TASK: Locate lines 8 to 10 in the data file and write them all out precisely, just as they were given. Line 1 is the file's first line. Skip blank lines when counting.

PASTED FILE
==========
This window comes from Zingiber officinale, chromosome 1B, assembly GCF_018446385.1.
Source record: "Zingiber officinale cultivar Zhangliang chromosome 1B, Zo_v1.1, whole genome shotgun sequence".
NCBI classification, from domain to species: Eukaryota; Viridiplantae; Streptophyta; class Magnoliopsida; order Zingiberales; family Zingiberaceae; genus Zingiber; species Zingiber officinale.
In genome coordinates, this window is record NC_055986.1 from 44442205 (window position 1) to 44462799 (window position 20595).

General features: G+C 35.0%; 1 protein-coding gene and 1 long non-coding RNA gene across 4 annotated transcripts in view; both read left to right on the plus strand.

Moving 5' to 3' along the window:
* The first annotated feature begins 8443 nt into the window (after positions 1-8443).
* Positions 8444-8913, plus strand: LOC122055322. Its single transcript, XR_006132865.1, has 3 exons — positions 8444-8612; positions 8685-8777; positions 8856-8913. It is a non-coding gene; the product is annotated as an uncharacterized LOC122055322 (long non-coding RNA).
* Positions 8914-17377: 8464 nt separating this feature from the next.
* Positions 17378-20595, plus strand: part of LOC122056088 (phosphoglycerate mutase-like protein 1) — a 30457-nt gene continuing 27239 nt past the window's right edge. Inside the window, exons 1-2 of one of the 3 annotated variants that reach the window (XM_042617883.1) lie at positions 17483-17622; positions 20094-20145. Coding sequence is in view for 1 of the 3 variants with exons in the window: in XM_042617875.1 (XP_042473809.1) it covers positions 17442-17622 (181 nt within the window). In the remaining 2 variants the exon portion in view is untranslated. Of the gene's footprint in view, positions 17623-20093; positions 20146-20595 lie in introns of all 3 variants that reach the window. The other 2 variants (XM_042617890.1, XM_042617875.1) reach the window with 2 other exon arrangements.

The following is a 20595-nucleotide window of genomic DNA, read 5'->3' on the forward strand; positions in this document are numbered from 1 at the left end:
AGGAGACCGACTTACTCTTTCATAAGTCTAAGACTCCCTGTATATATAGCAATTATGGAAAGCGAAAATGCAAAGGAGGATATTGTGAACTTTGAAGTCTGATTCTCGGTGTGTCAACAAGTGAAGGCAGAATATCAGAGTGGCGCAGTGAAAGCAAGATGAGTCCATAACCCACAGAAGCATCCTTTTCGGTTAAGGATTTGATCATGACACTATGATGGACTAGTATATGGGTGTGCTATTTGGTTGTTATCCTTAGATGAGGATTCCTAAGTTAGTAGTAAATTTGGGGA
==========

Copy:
* Positions 8444-8913, plus strand: LOC122055322. Its single transcript, XR_006132865.1, has 3 exons — positions 8444-8612; positions 8685-8777; positions 8856-8913. It is a non-coding gene; the product is annotated as an uncharacterized LOC122055322 (long non-coding RNA).
* Positions 8914-17377: 8464 nt separating this feature from the next.
* Positions 17378-20595, plus strand: part of LOC122056088 (phosphoglycerate mutase-like protein 1) — a 30457-nt gene continuing 27239 nt past the window's right edge. Inside the window, exons 1-2 of one of the 3 annotated variants that reach the window (XM_042617883.1) lie at positions 17483-17622; positions 20094-20145. Coding sequence is in view for 1 of the 3 variants with exons in the window: in XM_042617875.1 (XP_042473809.1) it covers positions 17442-17622 (181 nt within the window). In the remaining 2 variants the exon portion in view is untranslated. Of the gene's footprint in view, positions 17623-20093; positions 20146-20595 lie in introns of all 3 variants that reach the window. The other 2 variants (XM_042617890.1, XM_042617875.1) reach the window with 2 other exon arrangements.